THE maximum stake for fixed-odds betting terminals (FOBT) should be cut to £30 or less, the Gambling Commission has recommended.
High-stake, electronic casino games are said to be dangerously addictive and currently allow a stake of up to £100 every 20 seconds.
The Gambling Commission has said the stake limit for FOBT non-slot games, including roulette, should be set at £30 or less.
It suggested the limit for FOBT slots stakes should be £2.
Last year The News launched its Against The Odds Campaign, working with Portsmouth City Council to lobby the government to impose a reduced £10-a-spin restriction on the gambling machines.
The Gambling Commission said the measures are necessary ‘if it is to have a significant effect on the potential for players to lose large amounts of money in a short space of time’.
The advice, to support the government with a review of gambling machines, was among a raft of suggestions designed to help minimise the risk to vulnerable people.
Neil McArthur, chief executive, said: ‘We’ve put consumers at the heart of our advice - advice which is based on the best available evidence and is focused on reducing the risk of gambling-related harm.
‘In our judgment, a stake cut for fixed-odds betting terminals alone doesn’t go far enough to protect vulnerable people.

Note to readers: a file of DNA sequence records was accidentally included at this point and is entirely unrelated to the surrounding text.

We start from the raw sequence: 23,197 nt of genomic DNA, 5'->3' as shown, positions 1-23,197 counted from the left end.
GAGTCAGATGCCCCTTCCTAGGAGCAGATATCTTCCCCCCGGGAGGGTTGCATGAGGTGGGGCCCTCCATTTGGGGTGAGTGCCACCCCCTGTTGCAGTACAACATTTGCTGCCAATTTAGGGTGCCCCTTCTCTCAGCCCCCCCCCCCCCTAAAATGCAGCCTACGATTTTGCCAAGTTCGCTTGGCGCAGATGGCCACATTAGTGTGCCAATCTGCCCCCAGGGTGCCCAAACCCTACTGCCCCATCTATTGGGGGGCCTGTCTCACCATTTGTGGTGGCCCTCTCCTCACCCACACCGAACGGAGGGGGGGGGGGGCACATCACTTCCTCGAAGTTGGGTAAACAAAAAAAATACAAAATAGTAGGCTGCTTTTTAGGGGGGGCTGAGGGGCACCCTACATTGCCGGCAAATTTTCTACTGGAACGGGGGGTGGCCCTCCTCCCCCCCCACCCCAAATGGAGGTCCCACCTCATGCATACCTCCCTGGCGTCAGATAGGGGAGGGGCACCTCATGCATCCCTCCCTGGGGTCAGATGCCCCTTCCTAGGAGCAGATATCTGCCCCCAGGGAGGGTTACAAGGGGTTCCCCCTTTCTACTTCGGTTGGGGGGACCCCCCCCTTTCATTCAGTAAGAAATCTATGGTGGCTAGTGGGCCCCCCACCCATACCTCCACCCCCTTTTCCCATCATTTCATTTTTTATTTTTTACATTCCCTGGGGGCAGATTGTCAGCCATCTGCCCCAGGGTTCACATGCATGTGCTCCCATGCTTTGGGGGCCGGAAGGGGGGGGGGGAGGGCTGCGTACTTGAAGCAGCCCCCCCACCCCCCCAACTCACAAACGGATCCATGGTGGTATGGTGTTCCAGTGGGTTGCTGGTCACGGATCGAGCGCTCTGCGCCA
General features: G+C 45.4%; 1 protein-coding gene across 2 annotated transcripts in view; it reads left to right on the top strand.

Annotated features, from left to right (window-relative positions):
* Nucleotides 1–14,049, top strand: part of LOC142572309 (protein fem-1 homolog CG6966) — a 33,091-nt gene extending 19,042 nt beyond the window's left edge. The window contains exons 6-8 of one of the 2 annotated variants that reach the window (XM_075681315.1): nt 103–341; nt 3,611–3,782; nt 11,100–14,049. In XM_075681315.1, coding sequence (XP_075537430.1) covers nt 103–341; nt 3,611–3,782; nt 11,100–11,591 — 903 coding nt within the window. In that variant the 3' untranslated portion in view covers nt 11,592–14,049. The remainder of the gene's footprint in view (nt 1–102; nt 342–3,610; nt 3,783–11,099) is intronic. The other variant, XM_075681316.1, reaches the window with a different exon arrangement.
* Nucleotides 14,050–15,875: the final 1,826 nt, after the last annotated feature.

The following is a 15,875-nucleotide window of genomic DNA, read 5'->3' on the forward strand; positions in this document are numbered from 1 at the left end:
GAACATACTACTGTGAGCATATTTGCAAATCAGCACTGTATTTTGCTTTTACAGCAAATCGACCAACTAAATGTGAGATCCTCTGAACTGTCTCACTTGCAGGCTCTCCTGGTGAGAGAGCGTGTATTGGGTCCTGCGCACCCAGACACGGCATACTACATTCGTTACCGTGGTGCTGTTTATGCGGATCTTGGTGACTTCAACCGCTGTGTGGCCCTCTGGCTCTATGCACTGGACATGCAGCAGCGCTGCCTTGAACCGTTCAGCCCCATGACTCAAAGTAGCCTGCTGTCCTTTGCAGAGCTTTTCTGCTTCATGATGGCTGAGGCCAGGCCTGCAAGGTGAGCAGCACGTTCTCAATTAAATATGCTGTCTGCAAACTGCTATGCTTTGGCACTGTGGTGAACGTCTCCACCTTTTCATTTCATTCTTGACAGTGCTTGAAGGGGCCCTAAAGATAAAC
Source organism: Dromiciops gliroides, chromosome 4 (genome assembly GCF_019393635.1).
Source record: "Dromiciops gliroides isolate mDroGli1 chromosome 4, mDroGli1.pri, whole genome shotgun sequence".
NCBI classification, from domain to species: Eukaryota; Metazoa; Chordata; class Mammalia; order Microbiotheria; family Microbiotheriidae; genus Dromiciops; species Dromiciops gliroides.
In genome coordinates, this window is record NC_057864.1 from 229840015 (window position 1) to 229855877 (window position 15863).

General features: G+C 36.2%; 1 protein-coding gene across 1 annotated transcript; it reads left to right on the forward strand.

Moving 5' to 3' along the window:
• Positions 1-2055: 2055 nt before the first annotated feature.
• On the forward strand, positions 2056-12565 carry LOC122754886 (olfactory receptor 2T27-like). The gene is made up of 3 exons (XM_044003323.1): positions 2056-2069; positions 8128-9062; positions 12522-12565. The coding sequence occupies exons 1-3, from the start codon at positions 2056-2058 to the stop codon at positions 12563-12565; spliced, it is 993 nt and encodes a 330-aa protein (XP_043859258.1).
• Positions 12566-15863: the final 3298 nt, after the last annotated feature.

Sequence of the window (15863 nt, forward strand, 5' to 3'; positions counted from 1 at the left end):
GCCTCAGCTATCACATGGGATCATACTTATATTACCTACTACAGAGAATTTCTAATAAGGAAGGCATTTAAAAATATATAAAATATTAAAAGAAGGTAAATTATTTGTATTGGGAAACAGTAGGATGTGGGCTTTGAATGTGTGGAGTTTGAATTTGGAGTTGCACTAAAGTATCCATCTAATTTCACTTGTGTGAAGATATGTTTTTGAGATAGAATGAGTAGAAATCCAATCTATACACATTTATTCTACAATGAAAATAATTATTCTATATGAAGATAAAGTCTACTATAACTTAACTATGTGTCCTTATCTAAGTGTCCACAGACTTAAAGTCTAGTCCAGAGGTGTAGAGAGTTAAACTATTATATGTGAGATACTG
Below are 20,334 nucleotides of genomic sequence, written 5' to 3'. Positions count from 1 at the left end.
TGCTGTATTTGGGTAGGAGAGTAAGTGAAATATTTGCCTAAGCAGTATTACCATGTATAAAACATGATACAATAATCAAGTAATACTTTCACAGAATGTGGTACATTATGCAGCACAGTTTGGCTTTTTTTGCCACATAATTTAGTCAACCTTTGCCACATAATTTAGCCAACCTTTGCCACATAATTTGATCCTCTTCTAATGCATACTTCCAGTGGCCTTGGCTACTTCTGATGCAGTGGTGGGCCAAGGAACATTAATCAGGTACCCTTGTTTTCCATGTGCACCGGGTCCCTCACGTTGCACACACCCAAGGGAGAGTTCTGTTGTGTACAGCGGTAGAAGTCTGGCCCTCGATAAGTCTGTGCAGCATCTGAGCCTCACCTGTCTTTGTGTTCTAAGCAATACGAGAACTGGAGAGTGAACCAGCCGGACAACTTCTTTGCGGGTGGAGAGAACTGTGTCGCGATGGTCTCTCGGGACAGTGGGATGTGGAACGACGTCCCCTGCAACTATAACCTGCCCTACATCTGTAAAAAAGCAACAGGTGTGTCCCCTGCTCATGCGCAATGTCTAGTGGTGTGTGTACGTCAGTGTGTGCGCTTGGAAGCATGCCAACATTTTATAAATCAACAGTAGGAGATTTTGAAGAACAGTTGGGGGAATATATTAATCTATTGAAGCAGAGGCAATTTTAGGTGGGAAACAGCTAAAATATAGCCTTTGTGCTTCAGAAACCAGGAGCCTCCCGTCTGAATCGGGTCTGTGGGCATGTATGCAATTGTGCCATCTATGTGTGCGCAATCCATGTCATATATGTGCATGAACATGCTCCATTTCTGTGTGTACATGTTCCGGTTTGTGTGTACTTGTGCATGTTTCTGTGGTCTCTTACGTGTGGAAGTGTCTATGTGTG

‘That is why we have recommended a stake cut plus a comprehensive package of other measures to protect consumers.
‘We have proposed actions that will tackle both the risk of harm and provide solutions that are sustainable in the longer term.’
As previously reported, figures published in 2016 by Stop the FOBTs estimate £61.7m was poured into 231 machines in Portsmouth, Fareham, Havant and Gosport in the 12 months to September 2015.
Campaigners say £12.34m was lost on FOBTs. In total £331.8m was gambled, which includes games played using winnings from original stakes.
Last year, chancellor Philip Hammond dropped his opposition to plans to reduce the betting amount to £2 per spin.
The Association of British Bookmakers said it is considering the recommendations.
A spokesman said: ‘We fully understand that there is public concern and that there will be a stake cut to reduce the levels of losses on machines in betting shops.
‘The Commission has also identified a number of responsible gambling measures that will benefit those experiencing problems with their gambling.
‘The final decision remains to be made and we await the outcome of the consultation.’